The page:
Chapel of the Three Kings of Cologne - Colston Street, Bristol, UK
Posted by: Groundspeak Premium Member Master Mariner
N 51° 27.365 W 002° 35.846
30U E 527970 N 5700621
Quick Description: The Chapel of the Three Kings of Cologne is a church that was built in 1504 and has Grade II* listed status. It is located at the junction of Colston Street and Christmas Steps and caters to the residents of the adjacent former almshouses.
Location: South West England, United Kingdom
Date Posted: 12/24/2019 4:06:24 AM
Waymark Code: WM11VQ9
Published By: Groundspeak Premium Member Alfouine
Views: 1

Long Description:

Wikipedia has an article about the chapel that tells us:

The Chapel of the Three Kings of Cologne is a church in Colston Street, near the top of Christmas Steps, Bristol, England. It has been designated as a Grade II* listed building.

The Three Kings of Cologne refers to the Biblical Magi. The dedication is a reference to the Chapel of the Three Kings in Cologne Cathedral. One of the windows shows the nativity of Jesus, which may have contributed to the naming of the Christmas Steps.

The chapel was built by John Foster in 1504. He was the local High Sheriff, mayor and member of parliament for the city. The church serves as the chapel for Foster's Almshouses. The master of the almshouses was responsible for the maintenance of the chapel and appointing a priest.

It was refaced and roofed in 1861 by Foster and Wood, with further restoration in 1865 which included niches for the installation of carvings. The three current statues were designed by Ernest Pascoe and installed in the 1960s. On the gable above the statues is a small bellcote.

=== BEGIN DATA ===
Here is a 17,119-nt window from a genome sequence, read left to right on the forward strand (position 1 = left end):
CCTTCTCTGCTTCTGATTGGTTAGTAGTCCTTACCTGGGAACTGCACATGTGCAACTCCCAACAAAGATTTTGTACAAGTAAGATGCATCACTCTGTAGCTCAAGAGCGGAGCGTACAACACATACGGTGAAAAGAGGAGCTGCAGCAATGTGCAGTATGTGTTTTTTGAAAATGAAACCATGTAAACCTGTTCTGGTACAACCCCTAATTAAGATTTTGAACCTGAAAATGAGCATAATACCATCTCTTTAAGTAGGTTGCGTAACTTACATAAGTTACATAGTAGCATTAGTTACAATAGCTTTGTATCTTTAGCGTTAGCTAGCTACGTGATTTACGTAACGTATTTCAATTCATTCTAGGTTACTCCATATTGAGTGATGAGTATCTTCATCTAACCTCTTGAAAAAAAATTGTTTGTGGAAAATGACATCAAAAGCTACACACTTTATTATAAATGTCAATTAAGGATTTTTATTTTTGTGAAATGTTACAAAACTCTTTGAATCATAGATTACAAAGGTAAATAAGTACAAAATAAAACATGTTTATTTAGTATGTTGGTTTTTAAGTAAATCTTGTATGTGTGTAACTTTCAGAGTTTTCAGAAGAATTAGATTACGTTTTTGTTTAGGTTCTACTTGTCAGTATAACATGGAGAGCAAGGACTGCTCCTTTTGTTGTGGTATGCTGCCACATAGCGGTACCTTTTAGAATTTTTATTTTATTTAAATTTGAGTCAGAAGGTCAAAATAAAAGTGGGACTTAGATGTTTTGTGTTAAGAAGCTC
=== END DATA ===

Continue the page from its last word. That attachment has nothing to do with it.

As of 2007 the adjoining Foster's Almshouses have been remodeled into private residences, with the chapel available for the use of residents.

As already mentioned, the chapel is a Grade II* listed building with the entry at the Historic England website advising:

Chapel. 1504. Refaced and roofed 1861 by Foster and Wood, restored 1865, most of the carvings from then. Squared coursed limestone and Pennant rubble, with limestone dressings and tiled roof.

Nave. Pennant W and S sides and upper section of N side: a roll-top coping to end gables and side parapets, with Tudor-arched windows; 4-light E window with panel tracery, hoodmould with diamond stops, single N window with intersecting tracery, and trace of an arched doorway at the right-hand end.

The W gable has a doorway with panelled reveals and soffit to double doors, an ogee hood with crockets and finial, carved tympanum, and carved head stops. Three statue niches above on carved bases, canted canopies with attached finials and pinnacles containing mid C20 statues; on the gable is a square bellcote with angle buttresses and a weathered ogee cap and finial.

INTERIOR: canopied niches either side at the E end, and a Royal Arms above the entrance. C19 half panelling and pews.

Building Materials: Stone

Visit Instructions:
Logs for Medieval churches waymark must contain a date found and any details about the visit there. Also photos and other experiences related to the building are welcome.
Search for... Google Map
Google Maps
Bing Maps
Nearest Waymarks
Nearest Medieval Churches
Nearest Geocaches
Nearest Benchmarks
Create a scavenger hunt using this waymark as the center point
Recent Visits/Logs:
There are no logs for this waymark yet.